Sunday, December 22, 2019

JONATHAN S. TOBIN The real implications of impeachment for American Jews and Why G-d Listens to Rachel By Lazer Gurkow and WATCH: Regular Jewish prayers being held daily on Temple Mount and Tel Aviv - Jerusalem railway to commence operations today in time for Chanukah tonight --Happy Chanukah

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Yehuda Lave, Spiritual Advisor and Counselor

Yehuda Lave is an author, journalist, psychologist, rabbi, spiritual teacher and coach, with degrees in business, psychology and Jewish Law. He works  with people from all walks of life and helps them in their search for greater happiness, meaning, business advice on saving money,  and spiritual engagement

Hanukkah in Israel 2019

Hanukkah is a magical time to be in Israel with events across the country. Hanukkah in Israel is widely celebrated and while it isn't a holiday on which businesses close, schools are on holiday and families are out and about exploring the country and taking advantage of the many events taking place to celebrate the 'festival of light'. Hanukkah in 2019 begins on December 22 and continues for 8 nights, until December 30, 2019.

Hanukkah is the festival of light – for more information about the festival and its significance, see our article about Hanukkah. See also: Hanukkah in Jerusalem, and Hanukkah in the North of Israel.

Events during Hanukkah in Israel

Throughout December – Holiday of Holidays. This event in Haifa offers festivities to celebrate the major festivals of its Jewish, Christian, and Muslim residents, in Hanukkah, Christmas, and Ramadan. Almost every day of the month, and especially at weekends, there are concerts, exhibitions, tours, shows, and conferences.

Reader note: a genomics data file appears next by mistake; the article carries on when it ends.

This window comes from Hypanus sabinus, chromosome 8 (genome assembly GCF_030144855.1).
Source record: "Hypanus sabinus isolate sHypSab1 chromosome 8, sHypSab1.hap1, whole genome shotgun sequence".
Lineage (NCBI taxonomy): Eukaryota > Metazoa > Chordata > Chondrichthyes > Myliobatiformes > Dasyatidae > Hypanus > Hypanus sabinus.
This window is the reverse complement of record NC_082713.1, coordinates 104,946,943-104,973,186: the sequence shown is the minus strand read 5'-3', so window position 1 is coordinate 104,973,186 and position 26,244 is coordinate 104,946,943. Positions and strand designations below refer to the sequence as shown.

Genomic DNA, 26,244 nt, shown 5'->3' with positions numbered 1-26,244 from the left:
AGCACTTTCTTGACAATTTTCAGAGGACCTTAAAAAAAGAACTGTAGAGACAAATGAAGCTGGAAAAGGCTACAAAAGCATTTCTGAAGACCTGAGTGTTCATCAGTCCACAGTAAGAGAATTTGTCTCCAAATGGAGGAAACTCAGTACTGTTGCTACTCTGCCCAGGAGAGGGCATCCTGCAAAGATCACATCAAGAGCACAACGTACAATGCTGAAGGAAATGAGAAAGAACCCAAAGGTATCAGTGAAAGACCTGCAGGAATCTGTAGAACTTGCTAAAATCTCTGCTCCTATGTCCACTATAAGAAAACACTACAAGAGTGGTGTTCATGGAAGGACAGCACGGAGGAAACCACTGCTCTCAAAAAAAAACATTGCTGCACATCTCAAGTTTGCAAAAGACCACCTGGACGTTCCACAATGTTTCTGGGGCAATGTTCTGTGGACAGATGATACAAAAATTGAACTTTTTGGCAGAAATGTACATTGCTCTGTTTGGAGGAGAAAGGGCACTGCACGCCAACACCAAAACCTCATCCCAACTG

On December 22, 2019 – at Tel Aviv Independence Park, live music, a workshop for kids, and Menorah Lighting.

The annual Hanukkah Torch Relay marks the beginning of the holiday in Israel. People line the road from the city of Modi'in (outside Tel Aviv) to the Western Wall in Jerusalem, passing a burning torch from hand to hand. The torch then lights the giant hanukkiah (menorah) at the Western Wall. Modi'in is believed to have been the home of Hanukkah's heroes, the Maccabees, and the place where the Maccabean revolt began.

Get a true feel for the Hanukkah festival by going back in time. The holiday story is recreated every year at the Hasmonean Village in Shilat. Learn the story of the Maccabees, harvest olives, create mosaics and make wax candles.

The annual Ein Yael Oil Festival in Jerusalem also takes you back to ancient times. Make olive oil the old-fashioned way alongside different activities.

The Israel Nature and Parks Authority wants you to take a hike. Rangers lead storytelling hikes and offer environmentally oriented activities for kids, including making ecological hanukkiahs.

The Society for the Protection of Nature in Israel always has a range of Hanukkah events on offer for the whole family. Guides lead groups through some of Israel's finest natural settings.


Hanukkah is the festival of oil, so where better to start than at the Museum of Edible Oil Production (2 Tuviya Street, Haifa Bay) in Haifa? In a country overflowing with museums of every size and nature, the holiday is a great time to pack the family and go get cultured. Almost every museum offers special holiday activities for the whole family.

The Tower of David Museum  always offers something special for Hanukkah, as do the Israel Children's Museum in Holon, the Israel Museum in Jerusalem  and the Tel Aviv Museum of Art , among many others.

There are many more great events – see our dedicated articles:

Hanukkah in Jerusalem

Hanukkah in the North of Israel

New Jokes for your perusal

 A rabbi is on his deathbed, and a friend asks him if he has any last requests. The Rabbi asks his friend to find him a Catholic priest so that he might convert. Confused, his friend asks, "Rabbi, why? You have been a great teacher and leader of your followers, and you have led a good and honorable Jewish life. Why would you want to become a Catholic now, before you die?"He says, "Eh, better one of them than one of us."